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Making Friends with “No”

Just Say No To Drugs Suffolk County

Making Friends with “No”

We’re all familiar with the phrase “Just say no”. While the campaign might have failed to initially resonate with those of us in recovery, there’s another way we can use the word “No” to help us maintain success after treatment. When we first leave treatment, every inch of us is pre-occupied with just staying on track and avoiding relapse. While over time we may get stronger and more able to help others, it’s still important that we practice the proper amount of self-care. This means that, as much as we’d like to think otherwise, we still might not be able to help everyone who asks for it.

Our inability to say “yes” to every favor that is asked of us is not an indictment of our character, it’s a reality of life and recovery. While helping others is an integral part of our recovery, whether it’s something little like helping them move or something bigger like helping a fellow addict find recovery, we cannot emotionally or logistically over extend ourselves. If we spread ourselves too thin, we can quickly get overwhelmed and stop taking care of our own needs. We can’t jeopardize our own recovery to always help others, as much as we’d like to be there for everyone who asks for our assistance.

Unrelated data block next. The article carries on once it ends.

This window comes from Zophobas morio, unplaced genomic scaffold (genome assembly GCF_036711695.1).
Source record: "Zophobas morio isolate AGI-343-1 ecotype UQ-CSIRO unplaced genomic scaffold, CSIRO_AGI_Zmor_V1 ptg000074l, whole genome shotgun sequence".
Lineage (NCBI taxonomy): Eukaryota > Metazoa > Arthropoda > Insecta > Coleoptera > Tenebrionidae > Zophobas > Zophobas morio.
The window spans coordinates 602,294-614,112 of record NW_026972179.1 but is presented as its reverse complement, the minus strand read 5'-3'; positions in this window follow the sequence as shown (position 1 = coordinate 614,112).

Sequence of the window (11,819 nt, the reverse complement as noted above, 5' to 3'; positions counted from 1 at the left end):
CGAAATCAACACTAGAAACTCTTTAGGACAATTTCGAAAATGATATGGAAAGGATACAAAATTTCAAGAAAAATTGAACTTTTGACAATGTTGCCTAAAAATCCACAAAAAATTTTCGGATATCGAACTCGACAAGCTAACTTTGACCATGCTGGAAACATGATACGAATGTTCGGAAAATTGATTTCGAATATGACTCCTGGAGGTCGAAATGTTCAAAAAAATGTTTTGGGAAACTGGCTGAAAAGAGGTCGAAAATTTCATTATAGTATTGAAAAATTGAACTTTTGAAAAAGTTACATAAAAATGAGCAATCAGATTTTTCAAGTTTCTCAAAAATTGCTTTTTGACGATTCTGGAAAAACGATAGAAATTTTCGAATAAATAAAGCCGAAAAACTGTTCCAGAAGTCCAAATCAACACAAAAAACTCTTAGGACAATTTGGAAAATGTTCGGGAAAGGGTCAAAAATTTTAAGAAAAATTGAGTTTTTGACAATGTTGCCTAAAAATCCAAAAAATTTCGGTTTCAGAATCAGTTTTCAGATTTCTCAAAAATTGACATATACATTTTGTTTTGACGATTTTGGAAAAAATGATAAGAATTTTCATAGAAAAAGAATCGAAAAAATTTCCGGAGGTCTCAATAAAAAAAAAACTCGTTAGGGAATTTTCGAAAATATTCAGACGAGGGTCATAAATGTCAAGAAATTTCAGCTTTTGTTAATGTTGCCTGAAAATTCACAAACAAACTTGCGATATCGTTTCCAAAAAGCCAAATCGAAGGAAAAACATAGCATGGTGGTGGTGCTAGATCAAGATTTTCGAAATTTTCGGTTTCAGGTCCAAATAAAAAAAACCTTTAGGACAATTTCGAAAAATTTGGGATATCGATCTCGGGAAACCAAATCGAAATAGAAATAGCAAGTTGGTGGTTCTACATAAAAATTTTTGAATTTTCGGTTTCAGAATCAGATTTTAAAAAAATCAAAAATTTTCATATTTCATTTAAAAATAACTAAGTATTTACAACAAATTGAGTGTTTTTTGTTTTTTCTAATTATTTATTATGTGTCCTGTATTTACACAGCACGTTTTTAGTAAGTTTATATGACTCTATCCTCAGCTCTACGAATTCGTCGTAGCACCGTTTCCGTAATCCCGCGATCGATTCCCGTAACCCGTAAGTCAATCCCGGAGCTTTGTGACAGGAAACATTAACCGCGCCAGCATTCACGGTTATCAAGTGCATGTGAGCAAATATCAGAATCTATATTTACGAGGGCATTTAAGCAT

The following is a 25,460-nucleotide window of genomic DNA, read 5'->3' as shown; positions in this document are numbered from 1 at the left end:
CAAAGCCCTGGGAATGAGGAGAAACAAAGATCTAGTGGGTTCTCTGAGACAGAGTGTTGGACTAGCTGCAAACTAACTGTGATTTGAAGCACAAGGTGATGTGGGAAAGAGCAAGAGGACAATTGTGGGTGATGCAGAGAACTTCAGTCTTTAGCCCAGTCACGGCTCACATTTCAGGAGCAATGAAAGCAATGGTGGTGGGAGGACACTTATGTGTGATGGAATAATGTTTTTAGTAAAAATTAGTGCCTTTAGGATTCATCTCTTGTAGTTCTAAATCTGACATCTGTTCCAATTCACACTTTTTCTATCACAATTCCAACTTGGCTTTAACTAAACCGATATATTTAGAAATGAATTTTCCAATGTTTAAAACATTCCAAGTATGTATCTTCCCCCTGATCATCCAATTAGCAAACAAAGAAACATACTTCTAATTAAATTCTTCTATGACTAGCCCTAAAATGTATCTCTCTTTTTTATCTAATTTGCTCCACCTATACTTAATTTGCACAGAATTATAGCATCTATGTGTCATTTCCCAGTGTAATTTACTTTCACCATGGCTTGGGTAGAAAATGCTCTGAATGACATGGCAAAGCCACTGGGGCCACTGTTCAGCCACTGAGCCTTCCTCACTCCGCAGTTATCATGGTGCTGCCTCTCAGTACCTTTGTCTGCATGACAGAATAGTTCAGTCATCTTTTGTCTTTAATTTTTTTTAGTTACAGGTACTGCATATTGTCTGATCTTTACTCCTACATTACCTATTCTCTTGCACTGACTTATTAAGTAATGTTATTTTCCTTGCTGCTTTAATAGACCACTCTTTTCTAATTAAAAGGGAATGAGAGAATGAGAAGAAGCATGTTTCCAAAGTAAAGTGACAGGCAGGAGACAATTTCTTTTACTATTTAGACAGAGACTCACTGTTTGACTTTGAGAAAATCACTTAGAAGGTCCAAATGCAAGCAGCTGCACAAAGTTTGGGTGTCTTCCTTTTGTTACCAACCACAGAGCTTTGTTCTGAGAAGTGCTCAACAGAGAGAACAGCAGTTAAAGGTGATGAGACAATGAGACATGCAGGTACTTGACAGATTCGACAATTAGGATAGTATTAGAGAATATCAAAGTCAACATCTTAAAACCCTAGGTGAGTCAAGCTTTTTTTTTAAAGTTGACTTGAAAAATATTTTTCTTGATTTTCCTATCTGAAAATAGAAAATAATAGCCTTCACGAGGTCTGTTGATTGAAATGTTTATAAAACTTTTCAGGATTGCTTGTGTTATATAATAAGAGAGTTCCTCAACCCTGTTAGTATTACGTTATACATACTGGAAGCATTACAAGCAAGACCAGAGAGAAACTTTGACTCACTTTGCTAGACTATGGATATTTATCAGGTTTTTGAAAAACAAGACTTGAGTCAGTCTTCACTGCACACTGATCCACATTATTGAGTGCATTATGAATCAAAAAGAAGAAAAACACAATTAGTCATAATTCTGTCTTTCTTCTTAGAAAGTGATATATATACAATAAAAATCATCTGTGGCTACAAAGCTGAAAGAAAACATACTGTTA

This may seem like a no-brainer, but many more of us have problems with saying no than we realize. Whether we feel like it’s our obligation to help to atone for what we did when we were abusing substances, or that we’re just inherently helpful people, it’s often our first instinct to say yes to every request that we hear. If we take on too much, we wind up short-changing the people we promise to help and depriving ourselves of some much needed self-love when we need it the most. This can only lead to dysfunction, confusion and the heightened possibility of relapse.

When someone asks us for a favor, we simply need to honestly assess whether we can help without taking attention away from ourselves or a previous promise we made to someone else. If we are realistic and honest about our ability to help, we can scarcely go wrong. Those closest to us will understand that we have to remain mindful and attentive to our recovery, and understand when we choose to acknowledge our own limitations. The people who matter most will never hold our recovery against us.

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